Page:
"Taqueria Mexico dans la ville" a few blocks from our studio.
To live in Montreal is to swim in a sea of languages. I came here seven or eight years ago feeling my lack of French fluency very keenly. Gradually, it's improved -- through practice and immersion, helped by friendships and our deliberate choice to live in a French neighborhood -- to the point where I can read very well, manage to express myself in most situations, sustain fairly simple conversations, and converse with people who don't speak English. Best of all, I can finally follow the gist, at least, of most of what I hear. At first I thought being shy about speaking was the most isolating aspect, but I quickly realized, no, it was my failure to understand what was being said around me. In a way, it was like being deaf, and reminded me of my father-in-law's last years, when he so often simply tuned out of conversations he couldn't hear or understand, and as a result felt left out -- and he was, in fact, left out unless one of us acted as "translator" for him. I'm grateful to my bilingual friends here who've done that for me during meetings or other events when I was missing big chunks of important information.
But another aspect of Montreal reality is that many people are not merely bilingual, but trilingual, or even more. There are many immigrants and many blended families; people travel a lot too, and they're interested in other cultures, and want to be able to speak at least a little bit when they arrive; it seems like a cultural tendency, even a hobby, among many people in this city. I always laugh when I go to my dentist: in that office alone there are native speakers of French, Spanish, Romanian, and Farsi, which, when combined with my English, generally leads to a lively exchange rather than confusion, because they all find it fun to do that, and so do I.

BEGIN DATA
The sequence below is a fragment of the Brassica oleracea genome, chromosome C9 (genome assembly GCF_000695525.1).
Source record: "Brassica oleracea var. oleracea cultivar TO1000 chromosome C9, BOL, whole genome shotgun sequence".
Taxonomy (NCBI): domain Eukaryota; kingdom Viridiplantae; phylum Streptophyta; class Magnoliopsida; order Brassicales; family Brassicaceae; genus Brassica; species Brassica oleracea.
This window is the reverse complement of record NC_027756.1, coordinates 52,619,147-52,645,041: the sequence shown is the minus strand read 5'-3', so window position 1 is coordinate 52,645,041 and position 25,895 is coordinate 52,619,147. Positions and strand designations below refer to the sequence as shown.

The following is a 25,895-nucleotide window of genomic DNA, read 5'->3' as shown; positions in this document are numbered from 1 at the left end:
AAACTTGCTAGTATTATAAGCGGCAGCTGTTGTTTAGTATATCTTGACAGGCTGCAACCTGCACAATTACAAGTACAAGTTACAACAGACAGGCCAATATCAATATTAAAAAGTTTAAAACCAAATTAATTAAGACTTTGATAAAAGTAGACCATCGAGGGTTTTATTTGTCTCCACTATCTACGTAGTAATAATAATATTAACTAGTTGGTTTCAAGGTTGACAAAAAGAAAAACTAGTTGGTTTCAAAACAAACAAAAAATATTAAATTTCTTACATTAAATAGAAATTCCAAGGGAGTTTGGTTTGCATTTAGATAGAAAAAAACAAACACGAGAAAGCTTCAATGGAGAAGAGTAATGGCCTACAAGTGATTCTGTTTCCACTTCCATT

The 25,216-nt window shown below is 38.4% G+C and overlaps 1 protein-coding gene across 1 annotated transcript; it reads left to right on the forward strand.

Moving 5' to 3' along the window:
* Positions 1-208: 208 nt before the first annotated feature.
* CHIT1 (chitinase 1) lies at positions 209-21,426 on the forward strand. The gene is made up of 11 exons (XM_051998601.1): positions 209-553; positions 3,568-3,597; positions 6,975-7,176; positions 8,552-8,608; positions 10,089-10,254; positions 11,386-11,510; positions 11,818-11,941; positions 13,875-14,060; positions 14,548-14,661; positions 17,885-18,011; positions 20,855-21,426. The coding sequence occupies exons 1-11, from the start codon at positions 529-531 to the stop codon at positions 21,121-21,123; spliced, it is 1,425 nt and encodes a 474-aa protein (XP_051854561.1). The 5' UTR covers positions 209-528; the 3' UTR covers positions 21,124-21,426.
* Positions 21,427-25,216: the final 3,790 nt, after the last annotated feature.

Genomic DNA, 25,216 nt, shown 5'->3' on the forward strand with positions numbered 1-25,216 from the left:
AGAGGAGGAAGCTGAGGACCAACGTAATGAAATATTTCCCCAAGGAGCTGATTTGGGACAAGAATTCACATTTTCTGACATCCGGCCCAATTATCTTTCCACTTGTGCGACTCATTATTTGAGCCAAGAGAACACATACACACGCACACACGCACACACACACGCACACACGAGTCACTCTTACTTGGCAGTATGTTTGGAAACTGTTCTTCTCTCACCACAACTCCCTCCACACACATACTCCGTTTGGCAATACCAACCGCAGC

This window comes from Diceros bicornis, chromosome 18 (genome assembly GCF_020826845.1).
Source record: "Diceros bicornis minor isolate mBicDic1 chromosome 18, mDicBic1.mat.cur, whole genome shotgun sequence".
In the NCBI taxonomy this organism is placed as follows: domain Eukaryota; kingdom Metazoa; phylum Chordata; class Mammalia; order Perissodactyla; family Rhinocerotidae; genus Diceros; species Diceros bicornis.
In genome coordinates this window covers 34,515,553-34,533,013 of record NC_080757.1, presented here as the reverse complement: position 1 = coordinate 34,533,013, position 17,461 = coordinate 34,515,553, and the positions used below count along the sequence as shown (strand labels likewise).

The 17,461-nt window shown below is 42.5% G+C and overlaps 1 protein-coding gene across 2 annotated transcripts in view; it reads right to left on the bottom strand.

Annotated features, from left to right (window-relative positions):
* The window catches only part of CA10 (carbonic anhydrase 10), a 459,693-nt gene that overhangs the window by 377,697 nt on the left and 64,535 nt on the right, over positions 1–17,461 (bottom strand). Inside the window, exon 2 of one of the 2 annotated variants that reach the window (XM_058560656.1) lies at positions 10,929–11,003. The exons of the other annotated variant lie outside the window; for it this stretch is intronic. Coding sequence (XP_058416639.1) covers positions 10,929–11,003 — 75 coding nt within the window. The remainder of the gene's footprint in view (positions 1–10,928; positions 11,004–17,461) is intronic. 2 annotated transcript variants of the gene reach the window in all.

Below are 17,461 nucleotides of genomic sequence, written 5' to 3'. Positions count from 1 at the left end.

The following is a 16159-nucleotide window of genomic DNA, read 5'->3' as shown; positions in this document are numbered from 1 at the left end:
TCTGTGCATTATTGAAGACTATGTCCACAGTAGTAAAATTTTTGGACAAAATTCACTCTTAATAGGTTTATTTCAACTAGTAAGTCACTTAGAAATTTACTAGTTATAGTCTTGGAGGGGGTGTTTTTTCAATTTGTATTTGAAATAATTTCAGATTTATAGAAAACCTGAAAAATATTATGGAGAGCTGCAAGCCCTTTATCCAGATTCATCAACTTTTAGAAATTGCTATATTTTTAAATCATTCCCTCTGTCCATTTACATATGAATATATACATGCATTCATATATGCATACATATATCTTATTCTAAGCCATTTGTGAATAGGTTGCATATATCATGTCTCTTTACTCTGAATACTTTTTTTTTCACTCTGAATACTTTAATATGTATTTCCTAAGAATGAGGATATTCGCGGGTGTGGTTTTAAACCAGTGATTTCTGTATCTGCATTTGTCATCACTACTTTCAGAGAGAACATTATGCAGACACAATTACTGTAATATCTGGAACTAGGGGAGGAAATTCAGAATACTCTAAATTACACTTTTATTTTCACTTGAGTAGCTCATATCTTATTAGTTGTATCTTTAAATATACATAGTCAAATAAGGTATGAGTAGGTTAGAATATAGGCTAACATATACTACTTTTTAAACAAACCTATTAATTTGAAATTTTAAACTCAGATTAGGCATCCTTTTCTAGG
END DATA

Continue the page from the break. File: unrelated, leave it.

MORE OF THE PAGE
Two of our best friends here are completely fluent in English, Spanish, and French, and I've been continually impressed and envious of the easy way they switch back and forth. They've been so generous in including us in family gatherings, sometimes with visitors from South America who speak no French or English. I've often wished I could converse a little in Spanish, a language I've never studied. Last year, when our bathroom was being re-done, the expert tile installer often brought his father, an entremely warm, nice man, to help -- but the older man spoke only Spanish. This sort of encounter happens all the time, and always feel like a missed opportunity when there's no language in common.
If I had been born here, I wonder if languages would have become more of a hobby for me, too. I studied French in school, then ancient Greek and German - but the later two were just for reading; speaking a language is different. I have some aptitude for hearing and repeating the nuances of sound -- maybe being musical helps. My problem, as an adult learner, has mainly been time. How I wish I knew the essential phrases and expressions and basic vocabulary in Arabic, Spanish, Italian, German, Farsi, Russian...not to mention Chinese and Japanese! Another potential avocation for a person with too many already!
However, with an upcoming trip to points south, I am finally tackling task #1, and learning some basic Spanish. It's been decades since I seriously studied a language besides French, and I'm finding it fascinating and fun. French turns out to be a help, as well as a confusion - my brain rebels at similarities like "elle" and "ella." (I do feel a little bit like I'm trying to cram new puchases into an already-full closet.) To study and practice, I've been using the online beginner's course offered by "Babbel;" the computer environment offers not only drills in reading and writing, but the benefits of an oral language lab with speech recognition. It keeps track of mistakes and presents an individualized review of my least-internalized material.
I just wish -- as always -- that there were more hours in the day!